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Departing the boats, caught in the nets

Earl Moore Photography

Fishing nets, mended and drying – La Spezia, Italy

 “Many men go fishing all of their lives without knowing that it is not fish they are after.” ~ Henry David Thoreau

Fishermen and photographers may have a lot in common. Your thoughts?

Yesterday was indeed the last of the blue boats photos I’ll share here but as I turned from photographing them these fishing nets laying on the dock drying caught my eye. The fine detail of the netting with it’s softness, curves and folds appealed to me. The rich tones with bright accent colored floats sealed the deal.  The results…you see here.

16 Comments on Departing the boats, caught in the nets

  1. Earl, I love that splash of yellow right next to the blue. Wonderful post processing, too!
    Paul recently posted… Home, sweet home

  2. Love those blue tones….

  3. I like the subtle blue/green overall color and then there is that spot of yellow. A fantastic photo.
    ken bello recently posted… PAINT IT BLACK

  4. Paul Maxim // 29 Aug ’12 at 7:59 am // Reply

    Ah, one of Thoreau’s most famous quotes. If you’ve ever been to the upper Maine coast, you might ask, “Then what”? If you’re not after fish, what the heck are you after? Fishing is still a way of life for many in that area. These folks are definitelty after the fish!

    But Thoreau wasn’t thinking about the fishermen of Maine. He was thinking of the people who fish because they enjoy it. Those who fish because it allows them to pursue an activity that transcends the act of casting a line. Those who don’t really care about the “destination” (catching a fish), but do care about the “journey” (fishing).

    Of course, most of us who carry cameras around are doing the same thing. Getting a “good” picture is nice, but it’s the actual “doing it” part that’s important.

    I really like that this is relatively dark, Earl. And it’s reinforced by the strong vignetting. Which kind of magnifies the effect of the yellow buoy. Without the yellow, I don’t think the image works.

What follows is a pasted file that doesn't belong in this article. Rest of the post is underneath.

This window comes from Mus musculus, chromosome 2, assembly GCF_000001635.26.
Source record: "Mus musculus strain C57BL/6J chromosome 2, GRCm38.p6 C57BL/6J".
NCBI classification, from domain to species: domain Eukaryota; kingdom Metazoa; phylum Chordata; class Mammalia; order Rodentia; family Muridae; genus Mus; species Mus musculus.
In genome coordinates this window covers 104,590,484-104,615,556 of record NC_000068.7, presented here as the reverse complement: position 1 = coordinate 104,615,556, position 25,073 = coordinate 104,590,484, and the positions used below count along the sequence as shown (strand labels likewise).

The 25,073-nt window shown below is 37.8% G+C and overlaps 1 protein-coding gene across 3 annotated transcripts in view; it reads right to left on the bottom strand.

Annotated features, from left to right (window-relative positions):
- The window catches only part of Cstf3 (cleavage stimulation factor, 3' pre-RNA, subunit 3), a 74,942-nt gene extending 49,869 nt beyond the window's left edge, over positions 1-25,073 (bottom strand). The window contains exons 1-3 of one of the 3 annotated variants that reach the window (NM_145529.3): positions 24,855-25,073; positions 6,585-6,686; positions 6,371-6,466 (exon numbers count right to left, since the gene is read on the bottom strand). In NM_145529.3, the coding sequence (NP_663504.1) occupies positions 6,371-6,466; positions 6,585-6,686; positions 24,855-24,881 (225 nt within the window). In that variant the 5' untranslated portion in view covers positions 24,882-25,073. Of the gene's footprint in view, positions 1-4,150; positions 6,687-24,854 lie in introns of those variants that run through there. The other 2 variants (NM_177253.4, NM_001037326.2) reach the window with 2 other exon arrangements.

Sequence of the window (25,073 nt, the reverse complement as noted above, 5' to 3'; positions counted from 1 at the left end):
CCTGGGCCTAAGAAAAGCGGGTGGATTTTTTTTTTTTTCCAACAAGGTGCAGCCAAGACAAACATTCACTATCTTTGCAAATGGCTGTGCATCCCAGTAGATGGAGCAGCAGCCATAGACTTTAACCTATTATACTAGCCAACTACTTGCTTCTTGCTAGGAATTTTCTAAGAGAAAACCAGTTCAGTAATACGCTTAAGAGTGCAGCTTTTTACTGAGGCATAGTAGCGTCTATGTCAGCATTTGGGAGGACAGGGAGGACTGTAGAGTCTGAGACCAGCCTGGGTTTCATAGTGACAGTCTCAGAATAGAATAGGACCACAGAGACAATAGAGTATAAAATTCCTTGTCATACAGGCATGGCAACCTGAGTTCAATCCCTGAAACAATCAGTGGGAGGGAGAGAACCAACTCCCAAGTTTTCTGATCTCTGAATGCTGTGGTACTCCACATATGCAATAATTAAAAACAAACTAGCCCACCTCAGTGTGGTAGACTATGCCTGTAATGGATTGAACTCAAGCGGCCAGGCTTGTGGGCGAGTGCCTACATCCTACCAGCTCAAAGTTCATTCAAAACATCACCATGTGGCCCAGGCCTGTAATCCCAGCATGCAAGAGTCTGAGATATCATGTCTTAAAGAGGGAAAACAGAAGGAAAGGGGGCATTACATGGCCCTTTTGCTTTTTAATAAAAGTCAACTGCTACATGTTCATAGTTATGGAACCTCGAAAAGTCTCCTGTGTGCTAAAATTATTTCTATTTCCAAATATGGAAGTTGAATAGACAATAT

• While the fishermen of Maine are “definitely after the fish” I would dare say there is more to what keeps at least some of them fishing then just that. Many I suspect come from multi-generations of fishermen and being a fishermen may be in part about who they are, who they identify themselves as being…even if not multi-generational…in addition to being keenly about catching the fish and making a living. I would also hope for their sake there’s a bit of the “fish because they enjoy it” tossed in.

      Conjecture on my part.

      I agree the yellow float makes this image. It caught my eye when I took it and it’s what I focused on in post-processing. Thanks!

  5. These nets make a wonderful subject shown with your expert shooting and processing. I really like the appeal of the netting and that color is marvelous.
    Don recently posted… A Table Decoration

  6. As a young boy I would ride my bicycle to the lake and fish for crappie using my favorite yellow jig. Size played only a small part as my intent was to see how many I could catch and release. I think my photography is much the same. The act of looking, seeing, being present are what it’s about. I would not catch any fish unless I had the gear, knew how to use it and was at the lake.

    And, as you tell us about moving away from the blue boats, an image appears in the fishing nets. This often happens to me and asks the question, do we carry our cameras until an image finds us? Well seen, as you usually do!
    Monte Stevens recently posted… More Southwest

    • Monte, a wonderful story and analogy, Thanks!

      Does an image find us or do we have moments of clarity when we recognize what simply lies before us?

      I’ve coming to believe images are “happening” all around us all the time and new locations only seem to have more image possibilities because our initial view is without many of the filters we establish with familiarity.

  7. Nice composition Earl. I really like the somewhat pointed curve at the bottom with the slight color contrast to catch your eye, and how you then lead the viewer to the floats in the center where the color contrast is repeated.
    Mark recently posted… Creative breaks

    • Thanks, Mark. This was one of those that only needed the right framing and a little post-processing. The “story” was always there. The slight color contrast at the bottom was a ray of fading sunlight.

  8. I’d never thought of that relationship, but it is applicable. Love the shot – escpecially with the yellow exclamation point.
    John – Visual Notebook recently posted… Another Superfluous Post

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